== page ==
Opinion: Killing 2 birds with 1 millstone around our neck
Wisconsin Republican congressman Sean Duffy recently introduced a bill to give President Trump new powers to raise tariffs in response to actions taken by other individual countries on American goods. This effort to expand the president’s power should make the White House happy, since Trump is eager to see his trade efforts bear fruit. But this bill will also move our nation back to the days of the infamous Smoot-Hawley Tariff Act of 1930.
It’s a fact that some countries impose higher duties on imports from America than the United States imposes on similar products it imports. For example, the European Union imposes a 10 percent tariff on imported American cars, while we charge only a 2.5 percent duty on European car imports. According to congressman Duffy and President Trump, as long such differences in rates persist, we really won’t or can’t have free trade.
Their solution is legislation that would give the president power to raise tariffs on American imports to levels that foreign governments impose on American exports. Such legislation is believed to kill two birds with one stone.
First, it would allegedly rectify the supposed “unfairness” by equalizing duties. Second, it would force foreign governments to lower their tariffs, making trade freer for everyone’s benefit. Talking to Fox News recently, Duffy declared that his strategy will guarantee a speedy resolution and lower tariffs, since no country can afford to not trade to the United States.
These arguments are the same ones the Trump administration served up a year ago when it started a trade dispute with our closest allies by unilaterally raising steel and aluminum duties. That dispute evolved into a trade war with China. Not to worry; the administration claims that trade wars are easy to win, and that no countries will dare to retaliate (against our metal tariffs) because, as Duffy echoed, they can’t afford to cut themselves off from our huge market.
Wrong. Pretty much all countries have retaliated against Trump’s tariffs. So far, nobody has caved.
Moreover, while Duffy claims he is “a free trader,” apparently he doesn’t understand that the economic case for free trade is fundamentally unilateral. A country gains by lowering its tariffs, regardless of what other countries do. Yes, it would be great if all duties around the world were cut to zero. However, the United States would still benefit from lowering its tariffs to zero, independent of other countries’ trade policies.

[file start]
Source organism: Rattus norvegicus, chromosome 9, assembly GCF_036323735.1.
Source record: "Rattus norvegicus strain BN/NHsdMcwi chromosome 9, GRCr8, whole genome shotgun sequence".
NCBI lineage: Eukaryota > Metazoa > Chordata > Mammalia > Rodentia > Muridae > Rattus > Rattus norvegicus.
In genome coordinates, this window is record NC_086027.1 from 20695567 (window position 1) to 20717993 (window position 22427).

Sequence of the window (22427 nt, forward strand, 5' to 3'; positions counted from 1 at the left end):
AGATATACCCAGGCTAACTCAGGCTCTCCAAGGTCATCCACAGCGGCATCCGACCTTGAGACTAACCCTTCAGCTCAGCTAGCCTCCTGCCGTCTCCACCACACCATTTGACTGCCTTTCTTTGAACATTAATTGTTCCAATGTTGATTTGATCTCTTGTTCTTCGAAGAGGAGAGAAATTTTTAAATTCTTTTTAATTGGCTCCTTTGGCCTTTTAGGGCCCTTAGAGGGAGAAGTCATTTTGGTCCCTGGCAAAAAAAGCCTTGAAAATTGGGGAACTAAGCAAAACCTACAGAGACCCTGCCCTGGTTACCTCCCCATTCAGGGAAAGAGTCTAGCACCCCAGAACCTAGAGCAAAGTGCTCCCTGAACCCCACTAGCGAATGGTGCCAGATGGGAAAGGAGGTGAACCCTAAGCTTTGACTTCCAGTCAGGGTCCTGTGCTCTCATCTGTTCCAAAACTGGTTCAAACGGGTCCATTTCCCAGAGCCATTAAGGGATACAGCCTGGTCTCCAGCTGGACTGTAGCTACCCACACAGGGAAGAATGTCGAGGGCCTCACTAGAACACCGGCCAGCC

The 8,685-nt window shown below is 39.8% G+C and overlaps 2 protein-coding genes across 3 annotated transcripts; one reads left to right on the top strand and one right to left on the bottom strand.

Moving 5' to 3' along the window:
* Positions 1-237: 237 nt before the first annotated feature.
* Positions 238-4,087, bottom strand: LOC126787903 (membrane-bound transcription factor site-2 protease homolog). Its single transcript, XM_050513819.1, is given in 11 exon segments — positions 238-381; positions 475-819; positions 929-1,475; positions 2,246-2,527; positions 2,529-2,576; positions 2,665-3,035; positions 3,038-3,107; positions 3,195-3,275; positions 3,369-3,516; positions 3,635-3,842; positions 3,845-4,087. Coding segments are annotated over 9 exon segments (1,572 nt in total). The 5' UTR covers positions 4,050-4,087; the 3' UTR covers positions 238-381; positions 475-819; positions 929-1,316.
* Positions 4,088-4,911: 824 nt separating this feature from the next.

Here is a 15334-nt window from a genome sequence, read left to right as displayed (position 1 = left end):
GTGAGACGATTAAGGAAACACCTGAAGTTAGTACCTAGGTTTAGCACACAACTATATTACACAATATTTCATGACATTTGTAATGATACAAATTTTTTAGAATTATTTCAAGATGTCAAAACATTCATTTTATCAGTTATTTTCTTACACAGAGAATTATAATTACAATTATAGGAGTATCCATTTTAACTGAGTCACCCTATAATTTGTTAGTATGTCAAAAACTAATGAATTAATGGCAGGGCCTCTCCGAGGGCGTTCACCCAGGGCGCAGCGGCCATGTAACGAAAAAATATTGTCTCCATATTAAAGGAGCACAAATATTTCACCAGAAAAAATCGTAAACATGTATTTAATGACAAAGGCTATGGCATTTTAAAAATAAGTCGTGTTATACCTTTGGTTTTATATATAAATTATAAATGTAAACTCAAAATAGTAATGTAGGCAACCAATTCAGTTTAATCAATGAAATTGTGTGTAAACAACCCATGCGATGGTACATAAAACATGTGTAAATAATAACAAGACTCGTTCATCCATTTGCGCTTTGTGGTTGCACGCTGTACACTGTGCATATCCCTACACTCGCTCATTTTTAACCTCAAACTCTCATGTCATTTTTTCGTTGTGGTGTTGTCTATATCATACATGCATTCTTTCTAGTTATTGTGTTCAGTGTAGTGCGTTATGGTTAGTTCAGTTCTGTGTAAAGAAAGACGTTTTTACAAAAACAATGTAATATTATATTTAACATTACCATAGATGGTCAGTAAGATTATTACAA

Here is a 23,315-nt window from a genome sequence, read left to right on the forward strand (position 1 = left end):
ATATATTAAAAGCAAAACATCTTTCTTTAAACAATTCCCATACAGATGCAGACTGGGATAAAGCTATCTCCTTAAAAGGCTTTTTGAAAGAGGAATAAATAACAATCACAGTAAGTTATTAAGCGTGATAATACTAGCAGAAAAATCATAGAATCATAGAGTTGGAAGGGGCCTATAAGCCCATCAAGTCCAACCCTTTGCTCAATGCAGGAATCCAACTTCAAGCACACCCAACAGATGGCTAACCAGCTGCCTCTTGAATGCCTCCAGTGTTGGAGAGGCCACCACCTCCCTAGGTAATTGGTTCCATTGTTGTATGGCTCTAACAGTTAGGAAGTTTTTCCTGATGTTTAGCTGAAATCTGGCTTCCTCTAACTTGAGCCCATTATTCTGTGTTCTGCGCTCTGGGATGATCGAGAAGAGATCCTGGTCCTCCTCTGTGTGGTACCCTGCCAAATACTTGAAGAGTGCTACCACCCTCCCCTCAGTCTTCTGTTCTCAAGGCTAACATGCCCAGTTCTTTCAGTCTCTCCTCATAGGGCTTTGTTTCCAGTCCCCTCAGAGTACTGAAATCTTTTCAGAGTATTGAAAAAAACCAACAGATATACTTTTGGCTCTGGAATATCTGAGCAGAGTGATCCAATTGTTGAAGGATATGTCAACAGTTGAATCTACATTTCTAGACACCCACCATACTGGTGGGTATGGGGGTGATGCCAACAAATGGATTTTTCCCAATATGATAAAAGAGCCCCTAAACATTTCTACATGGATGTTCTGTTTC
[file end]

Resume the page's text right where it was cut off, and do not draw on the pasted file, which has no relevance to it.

That’s because U.S. tariffs are taxes, the burden of which is hung like a millstone around the necks of American consumers. Similarly, foreign tariffs on U.S. exports fall heavily on foreign consumers. As such, it defies logic for an American president to punish American consumers in order to prompt other governments to be kinder to consumers in their jurisdictions by ultimately lowering tariffs.
Finally, according to a detailed paper by my colleague Dan Griswold appropriately called “Mirror, Mirror, on the Wall,” it seems like Duffy and administration officials aren’t really sure what a reciprocal system of tariffs should actually look like.
For example, matching higher foreign tariffs line for line would be a very daunting task in our postwar global trading system, which rests on a simple principle: While World Trade Organization countries can set duties as they please, they must apply the same rates on the same item no matter where it comes from. This requirement means that no member can unilaterally raise a duty on given items coming from one country alone. If they do, retaliations and litigations will jeopardize a system that has done so much to free trade over decades.
Duffy and the president may have to face taxpayers’ wrath when they realize that they’re the reason why the price of thousands of the goods they consume has gone up and their standard of living has gone down.
Focusing on our 11 largest trading partners, Griswold also shows that a reciprocity plan would require raising more than 25,000 duties on “$583 billion in imports to the United States, raising the duties on 45 percent of imports from the affected trading partners.”
Nonsensical protectionist policies like these aren’t likely to make America great again. They’re more likely to make it look like 1930 again.
— Veronique de Rugy is a senior research fellow at the Mercatus Center at George Mason University and a columnist with Creators Syndicate.